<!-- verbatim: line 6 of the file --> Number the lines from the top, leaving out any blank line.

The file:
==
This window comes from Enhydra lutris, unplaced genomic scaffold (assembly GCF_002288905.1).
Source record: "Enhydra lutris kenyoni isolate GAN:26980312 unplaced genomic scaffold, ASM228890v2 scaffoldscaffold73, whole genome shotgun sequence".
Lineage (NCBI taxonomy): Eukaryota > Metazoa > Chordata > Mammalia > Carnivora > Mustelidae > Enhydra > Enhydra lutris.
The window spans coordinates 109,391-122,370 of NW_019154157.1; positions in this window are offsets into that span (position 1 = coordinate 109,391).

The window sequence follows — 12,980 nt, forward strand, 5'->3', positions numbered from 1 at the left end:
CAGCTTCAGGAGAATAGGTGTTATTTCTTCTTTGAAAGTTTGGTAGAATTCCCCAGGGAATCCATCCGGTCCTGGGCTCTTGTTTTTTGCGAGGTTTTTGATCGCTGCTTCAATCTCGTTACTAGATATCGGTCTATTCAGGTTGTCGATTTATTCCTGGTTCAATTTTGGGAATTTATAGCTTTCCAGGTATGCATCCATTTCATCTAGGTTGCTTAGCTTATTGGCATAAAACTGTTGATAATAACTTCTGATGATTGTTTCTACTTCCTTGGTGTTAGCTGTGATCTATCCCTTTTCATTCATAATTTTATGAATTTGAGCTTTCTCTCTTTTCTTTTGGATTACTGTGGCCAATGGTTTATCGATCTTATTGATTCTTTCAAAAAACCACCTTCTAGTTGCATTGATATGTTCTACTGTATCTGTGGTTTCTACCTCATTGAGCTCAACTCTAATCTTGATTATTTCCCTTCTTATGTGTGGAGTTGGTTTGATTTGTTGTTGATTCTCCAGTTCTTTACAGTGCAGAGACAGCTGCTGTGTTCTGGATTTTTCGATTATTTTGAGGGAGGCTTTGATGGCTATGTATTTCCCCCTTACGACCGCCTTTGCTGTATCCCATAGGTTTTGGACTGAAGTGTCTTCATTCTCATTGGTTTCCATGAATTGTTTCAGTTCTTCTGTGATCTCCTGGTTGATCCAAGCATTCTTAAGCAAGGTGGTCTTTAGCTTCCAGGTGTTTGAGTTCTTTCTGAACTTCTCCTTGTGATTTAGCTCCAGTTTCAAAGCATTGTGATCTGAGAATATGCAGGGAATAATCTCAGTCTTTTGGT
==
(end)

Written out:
CAGCTTCAGGAGAATAGGTGTTATTTCTTCTTTGAAAGTTTGGTAGAATTCCCCAGGGAATCCATCCGGTCCTGGGCTCTTGTTTTTTGCGAGGTTTTTGATCGCTGCTTCAATCTCGTTACTAGATATCGGTCTATTCAGGTTGTCGATTTATTCCTGGTTCAATTTTGGGAATTTATAGCTTTCCAGGTATGCATCCATTTCATCTAGGTTGCTTAGCTTATTGGCATAAAACTGTTGATAATAACTTCTGATGATTGTTTCTACTTCCTTGGTGTTAGCTGTGATCTATCCCTTTTCATTCATAATTTTATGAATTTGAGCTTTCTCTCTTTTCTTTTGGATTACTGTGGCCAATGGTTTATCGATCTTATTGATTCTTTCAAAAAACCACCTTCTAGTTGCATTGATATGTTCTACTGTATCTGTGGTTTCTACCTCATTGAGCTCAACTCTAATCTTGATTATTTCCCTTCTTATGTGTGGAGTTGGTTTGATTTGTTGTTGATTCTCCAGTTCTTTACAGTGCAGAGACAGCTGCTGTGTTCTGGATTTTTCGATTATTTTGAGGGAGGCTTTGATGGCTATGTATTTCCCCCTTACGACCGCCTTTGCTGTATCCCATAGGTTTTGGACTGAAGTGTCTTCATTCTCATTGGTTTCCATGAATTGTTTCAGTTCTTCTGTGATCTCCTGGTTGATCCAAGCATTCTTAAGCAAGGTGGTCTTTAGCTTCCAGGTGTTTGAGTTCTTTCTGAACTTCTCCTTGTGATTTAGCTCCAGTTTCAAAGCATTGTGATCTGAGAATATGCAGGGAATAATCTCAGTCTTTTGGT